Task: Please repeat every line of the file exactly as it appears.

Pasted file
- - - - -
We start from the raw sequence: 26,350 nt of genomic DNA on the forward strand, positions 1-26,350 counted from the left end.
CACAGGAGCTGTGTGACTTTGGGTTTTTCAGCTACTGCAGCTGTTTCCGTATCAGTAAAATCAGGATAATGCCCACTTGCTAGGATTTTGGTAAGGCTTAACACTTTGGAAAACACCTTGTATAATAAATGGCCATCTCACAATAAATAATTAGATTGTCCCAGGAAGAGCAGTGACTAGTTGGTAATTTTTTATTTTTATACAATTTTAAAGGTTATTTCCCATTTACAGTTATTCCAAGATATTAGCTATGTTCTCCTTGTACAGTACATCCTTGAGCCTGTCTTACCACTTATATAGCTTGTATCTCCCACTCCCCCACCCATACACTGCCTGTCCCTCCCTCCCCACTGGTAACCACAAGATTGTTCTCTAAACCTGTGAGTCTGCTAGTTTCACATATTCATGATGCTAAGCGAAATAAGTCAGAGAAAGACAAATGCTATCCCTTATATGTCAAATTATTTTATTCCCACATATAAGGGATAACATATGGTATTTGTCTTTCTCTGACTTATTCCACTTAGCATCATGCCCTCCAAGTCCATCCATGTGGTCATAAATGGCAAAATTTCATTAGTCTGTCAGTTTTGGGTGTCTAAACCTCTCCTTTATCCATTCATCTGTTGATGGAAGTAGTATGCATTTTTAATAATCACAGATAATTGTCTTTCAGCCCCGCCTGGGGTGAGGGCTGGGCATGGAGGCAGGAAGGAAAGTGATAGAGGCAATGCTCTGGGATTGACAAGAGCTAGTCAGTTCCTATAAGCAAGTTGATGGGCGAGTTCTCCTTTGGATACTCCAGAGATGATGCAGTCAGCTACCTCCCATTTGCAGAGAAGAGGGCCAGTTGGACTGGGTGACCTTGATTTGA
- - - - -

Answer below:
We start from the raw sequence: 26,350 nt of genomic DNA on the forward strand, positions 1-26,350 counted from the left end.
CACAGGAGCTGTGTGACTTTGGGTTTTTCAGCTACTGCAGCTGTTTCCGTATCAGTAAAATCAGGATAATGCCCACTTGCTAGGATTTTGGTAAGGCTTAACACTTTGGAAAACACCTTGTATAATAAATGGCCATCTCACAATAAATAATTAGATTGTCCCAGGAAGAGCAGTGACTAGTTGGTAATTTTTTATTTTTATACAATTTTAAAGGTTATTTCCCATTTACAGTTATTCCAAGATATTAGCTATGTTCTCCTTGTACAGTACATCCTTGAGCCTGTCTTACCACTTATATAGCTTGTATCTCCCACTCCCCCACCCATACACTGCCTGTCCCTCCCTCCCCACTGGTAACCACAAGATTGTTCTCTAAACCTGTGAGTCTGCTAGTTTCACATATTCATGATGCTAAGCGAAATAAGTCAGAGAAAGACAAATGCTATCCCTTATATGTCAAATTATTTTATTCCCACATATAAGGGATAACATATGGTATTTGTCTTTCTCTGACTTATTCCACTTAGCATCATGCCCTCCAAGTCCATCCATGTGGTCATAAATGGCAAAATTTCATTAGTCTGTCAGTTTTGGGTGTCTAAACCTCTCCTTTATCCATTCATCTGTTGATGGAAGTAGTATGCATTTTTAATAATCACAGATAATTGTCTTTCAGCCCCGCCTGGGGTGAGGGCTGGGCATGGAGGCAGGAAGGAAAGTGATAGAGGCAATGCTCTGGGATTGACAAGAGCTAGTCAGTTCCTATAAGCAAGTTGATGGGCGAGTTCTCCTTTGGATACTCCAGAGATGATGCAGTCAGCTACCTCCCATTTGCAGAGAAGAGGGCCAGTTGGACTGGGTGACCTTGATTTGA